|12 September 2003
Stone Age settlements found underwater in Britain
Archaeologists have stumbled across the first underwater evidence of Stone Age settlements in Britain. A team from the University of Newcastle upon Tyne in northeast England say they found flint artifacts including tools and arrowheads eight metres (26ft) under the North sea, off the coast near Tynemouth during a training session to prepare them for dive searches elsewhere.
They say the items pinpoint two sites: one dates back to the late Mesolithic period, about 8,000 years ago; the other, found further out to sea at the end of a long, rocky outcrop which would once have been a cliff face, is thought to be even older - possibly as old as 10,000 years. Both settlements would once have been on dry land but have been gradually submerged as the sea rose at the end of the Ice Age. The precise location of the sites is being withheld for their protection.
Dr. Penny Spikins, the archaeologist leading the team, said she had originally applied for funding to search for this type of site in Scotland and had been amazed to find the items lying undisturbed on the sea bed near such a built-up area. "I was learning to scuba dive and was in the middle of a training session in the sea, when I noticed a lot of pieces of flint beneath me, on the sea bed." she said. "These sites are set to provide us with a unique opportunity to begin to understand early Mesolithic coastal occupation," Spikins said.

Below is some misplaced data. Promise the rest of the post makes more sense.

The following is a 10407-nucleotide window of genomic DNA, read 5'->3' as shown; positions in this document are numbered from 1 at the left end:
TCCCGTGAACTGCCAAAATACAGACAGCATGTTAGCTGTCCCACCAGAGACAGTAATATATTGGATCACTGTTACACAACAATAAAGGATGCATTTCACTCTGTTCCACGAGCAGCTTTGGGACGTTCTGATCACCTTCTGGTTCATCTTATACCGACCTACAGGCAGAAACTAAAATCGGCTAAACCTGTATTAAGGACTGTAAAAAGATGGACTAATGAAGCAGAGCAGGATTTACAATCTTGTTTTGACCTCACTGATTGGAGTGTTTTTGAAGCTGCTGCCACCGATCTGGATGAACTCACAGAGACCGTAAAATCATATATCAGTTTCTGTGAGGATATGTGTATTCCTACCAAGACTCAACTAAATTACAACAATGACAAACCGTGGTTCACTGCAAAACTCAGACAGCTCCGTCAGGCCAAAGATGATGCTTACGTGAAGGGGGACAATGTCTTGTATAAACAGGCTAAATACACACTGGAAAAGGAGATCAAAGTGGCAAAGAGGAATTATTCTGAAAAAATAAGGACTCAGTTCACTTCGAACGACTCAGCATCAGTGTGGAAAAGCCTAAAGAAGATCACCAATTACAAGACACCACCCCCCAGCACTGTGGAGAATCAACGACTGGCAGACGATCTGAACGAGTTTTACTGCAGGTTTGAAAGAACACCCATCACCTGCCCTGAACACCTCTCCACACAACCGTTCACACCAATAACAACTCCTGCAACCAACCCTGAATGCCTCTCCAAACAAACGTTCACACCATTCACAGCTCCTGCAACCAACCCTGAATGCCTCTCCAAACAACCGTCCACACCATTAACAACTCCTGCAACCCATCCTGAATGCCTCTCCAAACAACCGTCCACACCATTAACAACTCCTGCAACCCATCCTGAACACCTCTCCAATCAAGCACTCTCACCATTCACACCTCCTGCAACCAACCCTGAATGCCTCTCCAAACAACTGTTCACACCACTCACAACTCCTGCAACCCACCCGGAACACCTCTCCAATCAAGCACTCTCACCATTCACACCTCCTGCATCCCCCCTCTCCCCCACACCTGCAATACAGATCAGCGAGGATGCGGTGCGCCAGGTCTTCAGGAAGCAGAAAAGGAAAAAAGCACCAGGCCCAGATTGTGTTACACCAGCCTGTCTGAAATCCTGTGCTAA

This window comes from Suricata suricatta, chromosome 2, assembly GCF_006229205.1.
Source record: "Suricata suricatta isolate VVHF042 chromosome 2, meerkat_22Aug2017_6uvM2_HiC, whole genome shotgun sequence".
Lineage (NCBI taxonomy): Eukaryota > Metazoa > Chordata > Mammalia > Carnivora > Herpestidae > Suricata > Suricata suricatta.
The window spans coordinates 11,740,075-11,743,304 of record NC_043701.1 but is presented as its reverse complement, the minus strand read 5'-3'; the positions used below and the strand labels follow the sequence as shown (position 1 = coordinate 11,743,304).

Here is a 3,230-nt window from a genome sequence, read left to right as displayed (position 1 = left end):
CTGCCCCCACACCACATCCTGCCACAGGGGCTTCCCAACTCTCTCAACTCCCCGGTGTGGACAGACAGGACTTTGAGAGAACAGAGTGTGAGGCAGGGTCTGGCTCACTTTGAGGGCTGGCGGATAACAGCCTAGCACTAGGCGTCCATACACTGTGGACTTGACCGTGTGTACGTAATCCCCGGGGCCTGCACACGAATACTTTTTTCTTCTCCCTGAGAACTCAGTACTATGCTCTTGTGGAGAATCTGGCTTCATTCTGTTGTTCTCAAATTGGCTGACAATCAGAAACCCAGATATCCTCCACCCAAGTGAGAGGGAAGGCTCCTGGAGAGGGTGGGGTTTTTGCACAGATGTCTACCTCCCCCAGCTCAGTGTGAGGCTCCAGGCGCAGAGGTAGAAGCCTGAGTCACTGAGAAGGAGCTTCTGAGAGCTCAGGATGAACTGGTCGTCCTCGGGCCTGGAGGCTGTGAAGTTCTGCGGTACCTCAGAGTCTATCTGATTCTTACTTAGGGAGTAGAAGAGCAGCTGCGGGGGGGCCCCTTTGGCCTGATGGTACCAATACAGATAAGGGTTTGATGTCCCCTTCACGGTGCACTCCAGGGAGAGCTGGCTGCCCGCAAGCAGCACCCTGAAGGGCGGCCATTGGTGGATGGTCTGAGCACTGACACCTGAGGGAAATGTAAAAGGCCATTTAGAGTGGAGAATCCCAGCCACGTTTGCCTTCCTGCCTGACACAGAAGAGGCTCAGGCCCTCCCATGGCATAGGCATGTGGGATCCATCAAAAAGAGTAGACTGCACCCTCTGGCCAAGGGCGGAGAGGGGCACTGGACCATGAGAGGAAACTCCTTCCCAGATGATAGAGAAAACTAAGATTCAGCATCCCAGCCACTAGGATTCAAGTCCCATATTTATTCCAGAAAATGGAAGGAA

David Miles, chief archaeologist at English Heritage, hailed the discovery as "tremendously exciting", mainly because it is only the second such Mesolithic settlement to be discovered in the UK (the very first one has been discovered in the Solent near Southampton). "We know that there is a prehistoric Atlantis beneath the North sea, where an area equal to the size of Britain attached us to the continent. This discovery gives us a stepping stone into this unknown world." he added.
Although a fishing boat picked up a Mesolithic antler harpoon in the North sea early in the last century, experts believe the new findings could lead to significant further discoveries. Similar sites uncovered in the Danish North Sea have yielded a rich seam of artefacts; among the discoveries were preserved canoes, decorated paddles and even the remains of entire houses.
Sources: Reuters, BBC News (11 September 2003), The Guardian, The Independent, The Scotsman, Telegraph.co.uk News, This is the North East (12 September2003)
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